Mr. Speaker, with regard to (a), since the launch of the public consultation phase of the international assistance review on May 18, 2016, we have consulted a broad spectrum of partners and individuals both in Canada and abroad, such as civil society organizations, United Nations agencies, other international bodies and other governments. The thousands of people consulted were Canadian and non-Canadian, and included civil society organizations, universities and academia, private sector entities, think tanks, foundations, donor and partner governments, aboriginal groups, youth, consultants in the field of international assistance, experts and practitioners, local beneficiaries, as well as international, multilateral, regional and global organizations. While the public consultation period closed on July 31, 2016, our work continues. We are analyzing the many recommendations that we have received in order to shape our future policy, programming, and funding framework. A report on what and from whom we heard will be published in the coming months.
Below are the details on public participation per consultation type:
nine high-level events in Canada attended by 575 individuals, including representatives from 177 institutions;
1,213 written submissions through the web portal from Canadians and non-Canadians, including those writing as individuals and on behalf of organizations;
8,043 petition emails received from three different campaigns; and
Canadian missions in over 40 countries hosted 220 consultation events; and
over 35 working level meetings with civil society organizations, experts, and other government departments organized by Global Affairs in Canada.
With regard to (b), the consultation period closed on July 31, 2016, and numbers are still being tallied. As of July 29, 2016, estimates indicate that over 15,000 people, including Canadians and international stakeholders, have participated in public consultation activities both in Canada and abroad.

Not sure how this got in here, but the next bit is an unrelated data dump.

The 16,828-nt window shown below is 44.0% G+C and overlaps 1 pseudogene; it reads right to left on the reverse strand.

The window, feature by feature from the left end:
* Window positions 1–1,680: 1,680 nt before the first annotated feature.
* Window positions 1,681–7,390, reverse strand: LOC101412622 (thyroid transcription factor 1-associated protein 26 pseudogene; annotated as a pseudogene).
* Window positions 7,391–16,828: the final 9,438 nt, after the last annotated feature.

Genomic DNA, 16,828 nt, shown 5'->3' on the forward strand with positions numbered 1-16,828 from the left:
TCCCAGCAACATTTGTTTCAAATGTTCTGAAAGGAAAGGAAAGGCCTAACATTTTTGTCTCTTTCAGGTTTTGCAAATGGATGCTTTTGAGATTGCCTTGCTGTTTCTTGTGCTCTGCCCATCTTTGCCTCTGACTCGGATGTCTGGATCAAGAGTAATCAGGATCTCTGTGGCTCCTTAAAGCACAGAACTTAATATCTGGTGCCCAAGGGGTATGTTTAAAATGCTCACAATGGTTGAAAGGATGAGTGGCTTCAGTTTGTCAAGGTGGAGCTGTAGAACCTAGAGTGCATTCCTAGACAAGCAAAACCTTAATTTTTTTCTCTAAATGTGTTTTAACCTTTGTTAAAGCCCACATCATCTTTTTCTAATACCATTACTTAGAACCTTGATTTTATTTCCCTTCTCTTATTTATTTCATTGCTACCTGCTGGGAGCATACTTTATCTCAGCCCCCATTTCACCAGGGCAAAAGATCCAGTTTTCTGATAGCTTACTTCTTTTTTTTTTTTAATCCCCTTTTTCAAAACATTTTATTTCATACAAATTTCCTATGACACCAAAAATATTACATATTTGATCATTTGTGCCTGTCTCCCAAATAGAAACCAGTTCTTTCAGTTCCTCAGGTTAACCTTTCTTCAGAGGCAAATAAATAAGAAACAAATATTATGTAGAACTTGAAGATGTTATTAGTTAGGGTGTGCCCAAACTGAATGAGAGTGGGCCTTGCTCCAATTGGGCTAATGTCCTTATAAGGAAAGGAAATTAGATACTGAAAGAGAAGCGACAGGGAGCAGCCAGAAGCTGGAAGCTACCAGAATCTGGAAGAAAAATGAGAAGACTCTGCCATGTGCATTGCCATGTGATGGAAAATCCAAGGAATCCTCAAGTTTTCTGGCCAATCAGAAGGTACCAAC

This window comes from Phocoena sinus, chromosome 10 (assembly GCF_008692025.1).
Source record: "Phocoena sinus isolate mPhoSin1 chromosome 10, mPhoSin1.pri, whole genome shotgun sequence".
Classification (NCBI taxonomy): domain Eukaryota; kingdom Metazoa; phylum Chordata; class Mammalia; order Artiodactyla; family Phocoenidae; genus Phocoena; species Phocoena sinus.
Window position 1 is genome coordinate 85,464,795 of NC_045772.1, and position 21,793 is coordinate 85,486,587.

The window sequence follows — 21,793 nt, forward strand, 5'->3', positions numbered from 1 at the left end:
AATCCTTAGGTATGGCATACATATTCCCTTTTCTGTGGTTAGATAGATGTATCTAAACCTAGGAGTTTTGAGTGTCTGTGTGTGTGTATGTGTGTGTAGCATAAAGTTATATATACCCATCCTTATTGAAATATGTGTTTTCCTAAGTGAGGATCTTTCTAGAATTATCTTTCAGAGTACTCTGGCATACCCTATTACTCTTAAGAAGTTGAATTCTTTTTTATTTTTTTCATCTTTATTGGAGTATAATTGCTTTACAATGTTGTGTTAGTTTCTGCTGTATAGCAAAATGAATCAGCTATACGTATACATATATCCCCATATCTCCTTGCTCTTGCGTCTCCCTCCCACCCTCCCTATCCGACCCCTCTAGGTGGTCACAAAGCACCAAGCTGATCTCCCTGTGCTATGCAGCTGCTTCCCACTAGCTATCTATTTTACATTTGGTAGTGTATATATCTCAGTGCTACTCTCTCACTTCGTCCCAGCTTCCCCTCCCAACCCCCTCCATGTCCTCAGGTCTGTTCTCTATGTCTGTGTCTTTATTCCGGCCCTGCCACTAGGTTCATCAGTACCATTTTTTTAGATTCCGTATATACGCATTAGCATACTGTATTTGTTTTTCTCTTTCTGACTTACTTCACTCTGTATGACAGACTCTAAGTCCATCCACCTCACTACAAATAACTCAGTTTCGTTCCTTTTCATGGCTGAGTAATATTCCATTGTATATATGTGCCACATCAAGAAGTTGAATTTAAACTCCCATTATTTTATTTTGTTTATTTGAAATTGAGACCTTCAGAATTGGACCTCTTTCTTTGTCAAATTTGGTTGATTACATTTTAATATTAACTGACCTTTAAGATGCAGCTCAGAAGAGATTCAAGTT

With regard to (c), economic growth refers to the increase in a country’s economic output as measured by its gross domestic product, GDP. Broad-based, sustainable growth means taking targeted steps to deepen the reach of economic growth to include the poor, marginalized groups, women and youth. Distribution of growth is important. High and rising inequality can reduce the potential for growth and limit its effect on poverty reduction, an important consideration for government interventions. Environmental sustainability is an essential part of sustainable growth because environmental degradation affects the health and incomes of the world's poorest people.
With regard to (d), to support Canada’s international assistance review, the government reached out to partners, both in Canada and abroad, to discuss how the government can respond better to the challenges and opportunities presented by the new global context, including the prioritization of sustainable economic growth in developing countries. The government will draw from the outcomes of the international assistance review when considering the future allocation of resources. As new priorities emerge, the government will continue to apply a robust lens to all programming decisions to ensure that Canada’s contributions have a real and sustainable impact.